Dynamite and drugs have been and likely still are used all over the world to harvest wild fish. No consideration is given to the species that are not the object of the expedition. When fish are shipped, they are shipped in bags of up to 1,000, as in the case of Neons and Cardinal Tetras. Others, like Bleeding Hearts and so on, are shipped 500 to a box. The fish are drugged and packed with minimum water and the bag is inflated to its maximum with pure oxygen.

When the fish arrive at the destination wholesaler’s warehouse, they are often minutes from death. The wholesaler has very little margin of error between receiving them at the airport and dumping them into a tank with aged water that is almost never of the same quality as the water the fish are in or from. Consequently, the first thing that happens is they go into shock. They are treated with more drugs to keep disease at bay while they recover. Some do, some don’t. Mortality is calculated into the price and resale value. It is nothing to see entire boxes of 500 tetras or barbs belly up the next day. Some fish literally disintegrate when they arrive if they aren’t treated properly. Elephant Noses are well known for this.

The food fish are given is generally the least expensive that won’t foul if too much is put into the tanks, but accidents happen. It is impossible to duplicate the natural menu a fish takes for granted in the wild. That is because water is not just water. It’s a biological soup filled with billions of tiny plant and animal organisms that are ingested every time a fish eats something else. That’s not to say that fish can’t be kept successfully without their natural foods, but over time, domestic populations of some species deteriorate.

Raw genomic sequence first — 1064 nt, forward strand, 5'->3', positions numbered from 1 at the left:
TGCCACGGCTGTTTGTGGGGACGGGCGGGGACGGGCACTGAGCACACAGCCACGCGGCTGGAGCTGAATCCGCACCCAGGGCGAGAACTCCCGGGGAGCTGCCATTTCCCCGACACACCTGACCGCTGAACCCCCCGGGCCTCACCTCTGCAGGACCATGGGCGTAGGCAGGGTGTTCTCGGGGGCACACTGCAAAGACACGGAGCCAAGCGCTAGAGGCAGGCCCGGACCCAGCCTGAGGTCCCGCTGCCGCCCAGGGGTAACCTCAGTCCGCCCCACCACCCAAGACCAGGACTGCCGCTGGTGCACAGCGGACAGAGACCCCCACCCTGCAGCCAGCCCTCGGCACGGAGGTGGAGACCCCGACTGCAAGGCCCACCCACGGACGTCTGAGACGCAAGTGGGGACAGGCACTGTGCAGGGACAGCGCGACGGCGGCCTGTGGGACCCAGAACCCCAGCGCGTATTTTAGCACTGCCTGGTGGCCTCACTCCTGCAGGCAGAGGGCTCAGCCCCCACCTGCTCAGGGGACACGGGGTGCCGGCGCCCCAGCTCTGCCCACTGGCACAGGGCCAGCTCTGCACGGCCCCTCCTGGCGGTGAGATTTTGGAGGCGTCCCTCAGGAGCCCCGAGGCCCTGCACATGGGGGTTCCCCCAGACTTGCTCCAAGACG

Then there are hormone treatments. Guppies are the most famous recipients of hormonal treatments to accelerate their growth and finnage. Don’t for a moment think that all the fancy finnage is strictly the result of selective breeding — it isn’t. Sometimes the fish have the last laugh if they only knew it, when the handlers absorb the hormones themselves through their skin. Men can grow breasts, women grow facial hair. I’ve known two people this has happened to, one man, one woman, and a husband-and-wife team. What a mess they were in.

John Newell

Pickering, Ontario, Canada

 

Heir Apparel

Re: The Environmentalist’s New Clothes

Dear Editor:

A few other suggestions are: Buy well-made, basic clothing. It will last longer. Trendy clothing quickly becomes dated. Poor or mediocre sewing and weaving quickly wear out.

Consider re-dying clothing that has become stained or gray. Yes, there are chemicals involved, but not as many as in the manufacture and shipping of the stuff in the first place. Avoid fabric softener. It builds up in the fabric and turns things gray. Use a vinegar rinse instead.

Another great option for used clothing and even new is eBay. It’s an easy way to buy brand new clothes that were department store returns, overruns, and factory seconds. This allows you to buy new clothing that would otherwise be wasted. Also, you can find really nice used clothing that might be hard to locate at your local consignment store. And another thing: Recycle your old clothing. Make rags out of the truly old and donate the usable to charity. Larger charities bundle what they can’t sell here and ship it overseas where it finds new life. See here for more info.

Tanya Graham

Glorieta, N.M.

 

Get a Job, Ya Bum!

Re: Bake Your Cake and Eat It Too

Dear Editor:

For readers who wonder about how to break into environmental jobs, I can recommend a newspaper and an organization devoted to just that: the National Environmental Employment Report, published by the Environmental Career Center in Virginia. It’s filled with job listings of all kinds all over the U.S. and beyond, and contains articles surveying environmental career fields and offering information on how to get a job.

Miranda Spencer

Philadelphia, Penn.